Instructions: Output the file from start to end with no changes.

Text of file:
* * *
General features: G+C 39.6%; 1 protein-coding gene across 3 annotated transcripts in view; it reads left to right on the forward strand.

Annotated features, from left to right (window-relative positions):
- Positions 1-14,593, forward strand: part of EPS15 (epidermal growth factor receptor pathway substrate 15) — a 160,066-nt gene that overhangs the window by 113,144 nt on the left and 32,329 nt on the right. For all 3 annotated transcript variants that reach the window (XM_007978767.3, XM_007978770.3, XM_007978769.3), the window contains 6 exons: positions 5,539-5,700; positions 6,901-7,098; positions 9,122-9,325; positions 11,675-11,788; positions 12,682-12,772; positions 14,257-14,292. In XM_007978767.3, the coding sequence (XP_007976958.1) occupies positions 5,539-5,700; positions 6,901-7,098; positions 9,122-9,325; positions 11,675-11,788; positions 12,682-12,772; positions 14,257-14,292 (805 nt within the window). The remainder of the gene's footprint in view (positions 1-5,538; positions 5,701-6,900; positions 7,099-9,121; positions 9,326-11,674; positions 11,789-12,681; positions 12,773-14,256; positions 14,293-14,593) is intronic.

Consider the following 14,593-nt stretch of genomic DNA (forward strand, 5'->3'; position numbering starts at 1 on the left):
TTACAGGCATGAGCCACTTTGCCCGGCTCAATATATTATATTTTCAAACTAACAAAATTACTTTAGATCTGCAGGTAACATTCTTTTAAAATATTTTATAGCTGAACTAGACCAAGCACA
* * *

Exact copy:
General features: G+C 39.6%; 1 protein-coding gene across 3 annotated transcripts in view; it reads left to right on the forward strand.

Annotated features, from left to right (window-relative positions):
- Positions 1-14,593, forward strand: part of EPS15 (epidermal growth factor receptor pathway substrate 15) — a 160,066-nt gene that overhangs the window by 113,144 nt on the left and 32,329 nt on the right. For all 3 annotated transcript variants that reach the window (XM_007978767.3, XM_007978770.3, XM_007978769.3), the window contains 6 exons: positions 5,539-5,700; positions 6,901-7,098; positions 9,122-9,325; positions 11,675-11,788; positions 12,682-12,772; positions 14,257-14,292. In XM_007978767.3, the coding sequence (XP_007976958.1) occupies positions 5,539-5,700; positions 6,901-7,098; positions 9,122-9,325; positions 11,675-11,788; positions 12,682-12,772; positions 14,257-14,292 (805 nt within the window). The remainder of the gene's footprint in view (positions 1-5,538; positions 5,701-6,900; positions 7,099-9,121; positions 9,326-11,674; positions 11,789-12,681; positions 12,773-14,256; positions 14,293-14,593) is intronic.

Consider the following 14,593-nt stretch of genomic DNA (forward strand, 5'->3'; position numbering starts at 1 on the left):
TTACAGGCATGAGCCACTTTGCCCGGCTCAATATATTATATTTTCAAACTAACAAAATTACTTTAGATCTGCAGGTAACATTCTTTTAAAATATTTTATAGCTGAACTAGACCAAGCACA